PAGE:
Military Destroyed or Lost Key Records that Veterans Need to Fight VA.
Here is more bad news that is adding even more frustration for our newer Veterans filing a disability claim against the Department of Veterans Affairs (VA).
Reporter Peter Sleeth revealed that since the start of the 1990 Gulf War, the United States military has failed to create and maintain proper field reports of our service members’ actions in war zones.
A joint investigation by ProPublica and The Seattle Times found that many of these vital documents, which include after-action write-ups, intelligence reports and other day-to-day troop accounts, have simply been lost or are missing for many Army units deployed in Iraq and Afghanistan.
This record-keeping disaster was especially prevalent in the early years of the Iraq war when insurgents deployed improvised bombs that had an overwhelming impact on U.S. troops.
Why is the loss of these field reports so important? Because, as ProPublica notes, it seriously complicates efforts by Veterans to obtain disability compensation from the Veterans Benefits Administration (VBA).
In order for a Veteran to establish VA service connection for a present disability, that Veteran must provide three critical pieces of evidence to VA:
1. A current disability;
2. An in-service incurrence or aggravation of a disease or injury; and
3. A nexus between the current disability and the in-service disease or injury.
The bottom line: When there is no evidence of an in-service event, Veterans often lose their fight for VA benefits.
Peter Sleeth, who earned a Pulitzer Prize for journalism, recently answered questions from Redditors on this military records fiasco.
“History is written from these records,” Sleeth noted. “Field records are used by historians for their singular ability to go to an exact spot in time. For example, a few years back I was working on a book about a company of Civil War soldiers. Using field records they recorded, I was able to follow them campsite by campsite through three years of war. I mean, they were so detailed I could go to each site across the South.”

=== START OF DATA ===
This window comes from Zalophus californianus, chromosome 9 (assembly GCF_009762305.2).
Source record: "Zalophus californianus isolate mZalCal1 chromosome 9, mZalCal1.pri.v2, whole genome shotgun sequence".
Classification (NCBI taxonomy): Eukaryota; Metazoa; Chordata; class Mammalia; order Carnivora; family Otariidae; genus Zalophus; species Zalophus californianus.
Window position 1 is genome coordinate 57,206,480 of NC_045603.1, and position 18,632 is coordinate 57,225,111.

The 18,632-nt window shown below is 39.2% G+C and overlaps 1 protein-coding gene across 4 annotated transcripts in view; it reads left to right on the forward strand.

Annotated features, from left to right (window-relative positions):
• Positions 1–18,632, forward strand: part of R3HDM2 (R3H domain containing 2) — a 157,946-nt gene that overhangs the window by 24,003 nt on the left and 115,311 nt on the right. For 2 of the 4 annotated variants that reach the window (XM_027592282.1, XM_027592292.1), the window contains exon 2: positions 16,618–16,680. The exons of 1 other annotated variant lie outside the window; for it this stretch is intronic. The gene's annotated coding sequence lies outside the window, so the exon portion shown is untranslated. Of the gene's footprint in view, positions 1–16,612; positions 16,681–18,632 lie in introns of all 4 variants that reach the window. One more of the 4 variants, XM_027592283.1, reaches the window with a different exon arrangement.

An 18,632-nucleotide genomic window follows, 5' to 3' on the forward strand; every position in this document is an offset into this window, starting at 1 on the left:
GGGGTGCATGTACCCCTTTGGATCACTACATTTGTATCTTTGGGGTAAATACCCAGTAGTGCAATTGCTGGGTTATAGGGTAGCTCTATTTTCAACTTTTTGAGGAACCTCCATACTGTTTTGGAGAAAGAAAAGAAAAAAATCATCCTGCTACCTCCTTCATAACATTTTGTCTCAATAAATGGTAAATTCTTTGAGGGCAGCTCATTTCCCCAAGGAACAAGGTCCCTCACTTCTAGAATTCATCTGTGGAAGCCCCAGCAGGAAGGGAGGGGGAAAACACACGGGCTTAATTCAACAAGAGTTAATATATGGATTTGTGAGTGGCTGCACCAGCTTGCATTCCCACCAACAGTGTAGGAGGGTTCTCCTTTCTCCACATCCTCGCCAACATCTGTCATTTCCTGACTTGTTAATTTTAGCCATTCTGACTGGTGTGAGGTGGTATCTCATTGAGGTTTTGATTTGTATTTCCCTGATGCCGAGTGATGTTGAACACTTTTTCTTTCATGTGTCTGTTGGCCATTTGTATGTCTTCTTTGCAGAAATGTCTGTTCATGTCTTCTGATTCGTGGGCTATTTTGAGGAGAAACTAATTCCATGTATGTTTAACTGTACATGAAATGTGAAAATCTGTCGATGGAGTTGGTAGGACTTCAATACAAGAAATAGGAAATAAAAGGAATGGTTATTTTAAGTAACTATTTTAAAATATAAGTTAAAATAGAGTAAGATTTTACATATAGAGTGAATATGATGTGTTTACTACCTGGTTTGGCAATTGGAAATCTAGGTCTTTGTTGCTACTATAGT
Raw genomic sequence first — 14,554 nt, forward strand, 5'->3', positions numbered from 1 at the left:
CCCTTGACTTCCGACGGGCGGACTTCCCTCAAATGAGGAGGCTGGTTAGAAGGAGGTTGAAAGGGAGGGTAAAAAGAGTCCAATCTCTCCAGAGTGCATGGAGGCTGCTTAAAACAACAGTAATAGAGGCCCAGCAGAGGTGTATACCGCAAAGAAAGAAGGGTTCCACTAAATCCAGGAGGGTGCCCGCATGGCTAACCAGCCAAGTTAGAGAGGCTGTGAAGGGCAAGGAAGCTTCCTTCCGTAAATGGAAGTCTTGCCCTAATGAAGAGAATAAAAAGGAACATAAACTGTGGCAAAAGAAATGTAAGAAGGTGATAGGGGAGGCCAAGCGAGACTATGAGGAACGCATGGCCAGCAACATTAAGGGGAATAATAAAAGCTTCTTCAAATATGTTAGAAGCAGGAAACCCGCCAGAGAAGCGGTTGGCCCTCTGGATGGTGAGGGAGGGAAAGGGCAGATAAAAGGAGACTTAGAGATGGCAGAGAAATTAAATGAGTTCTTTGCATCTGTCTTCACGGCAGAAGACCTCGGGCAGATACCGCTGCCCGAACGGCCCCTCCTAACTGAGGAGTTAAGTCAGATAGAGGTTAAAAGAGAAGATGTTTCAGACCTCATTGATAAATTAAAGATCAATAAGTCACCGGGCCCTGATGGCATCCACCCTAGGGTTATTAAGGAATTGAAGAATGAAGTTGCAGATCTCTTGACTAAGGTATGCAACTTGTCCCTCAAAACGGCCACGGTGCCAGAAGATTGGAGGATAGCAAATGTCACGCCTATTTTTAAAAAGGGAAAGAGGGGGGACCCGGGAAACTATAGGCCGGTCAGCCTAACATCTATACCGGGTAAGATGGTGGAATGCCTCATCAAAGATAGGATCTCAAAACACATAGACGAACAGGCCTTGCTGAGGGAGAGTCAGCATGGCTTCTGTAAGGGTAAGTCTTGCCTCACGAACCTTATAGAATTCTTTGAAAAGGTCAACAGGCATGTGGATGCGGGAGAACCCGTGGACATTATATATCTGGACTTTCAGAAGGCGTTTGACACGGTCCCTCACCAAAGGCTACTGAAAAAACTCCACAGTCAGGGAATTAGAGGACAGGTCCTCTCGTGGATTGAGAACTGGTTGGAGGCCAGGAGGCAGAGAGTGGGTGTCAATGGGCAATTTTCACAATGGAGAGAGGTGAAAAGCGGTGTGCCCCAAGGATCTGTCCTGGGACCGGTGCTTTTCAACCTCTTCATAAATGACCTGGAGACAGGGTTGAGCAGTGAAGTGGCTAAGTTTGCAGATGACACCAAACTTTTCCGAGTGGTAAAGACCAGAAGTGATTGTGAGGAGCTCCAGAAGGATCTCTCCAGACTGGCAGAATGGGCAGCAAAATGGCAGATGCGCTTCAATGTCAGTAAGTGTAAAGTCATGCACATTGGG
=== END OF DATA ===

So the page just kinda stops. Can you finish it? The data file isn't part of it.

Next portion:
Sleeth said the best solution to this problem “would be rigorous training of senior officers and penalties for not keeping records properly, like demotion.”
What advice would Sleeth give to active soldiers in order to lower their risk of falling victim to this when their time comes?
“I would tell soldiers to get copies of everything from their deployment orders, to their medical records, to whatever field records they can that involve them and keep them safe, send them home, whatever,” he said. “A soldier can always ask to see what relevant records they have through the U.S. Army’s Joint Services Records Research Center, and for Marines, through the Marines. If there records are missing, field records in particular, make sure you keep a contact list for your commanding officers and other soldiers once you get home. You can use your comrades for ‘lay’ testimony that will substitute for missing records.”
In response to Pro-Publica’s stellar reporting the U.S. Army conceded a significant loss of records documenting battlefield action and other operations in Iraq and Afghanistan and has launched a global search to recover and consolidate field records from the on-going wars spanning 23 years in more than 80 locations.
In an order to all commands and a separate letter to leaders of the House Committee on Veterans’ Affairs Secretary of the Army John McHugh said in a widely distributed memo that the Department of Defense is also taking immediate steps to clarify responsibility for wartime record keeping.
That’s a good start but where is the Virtual Lifetime Electronic Record promised so many years ago? Without prompt access to accurate and complete military records, our veterans are often left in limbo for years without VA treatment and benefits. That is not right. Our Veterans shouldn’t have to become expert detectives in tracking down partial documents in government archives because the military failed keep vital records.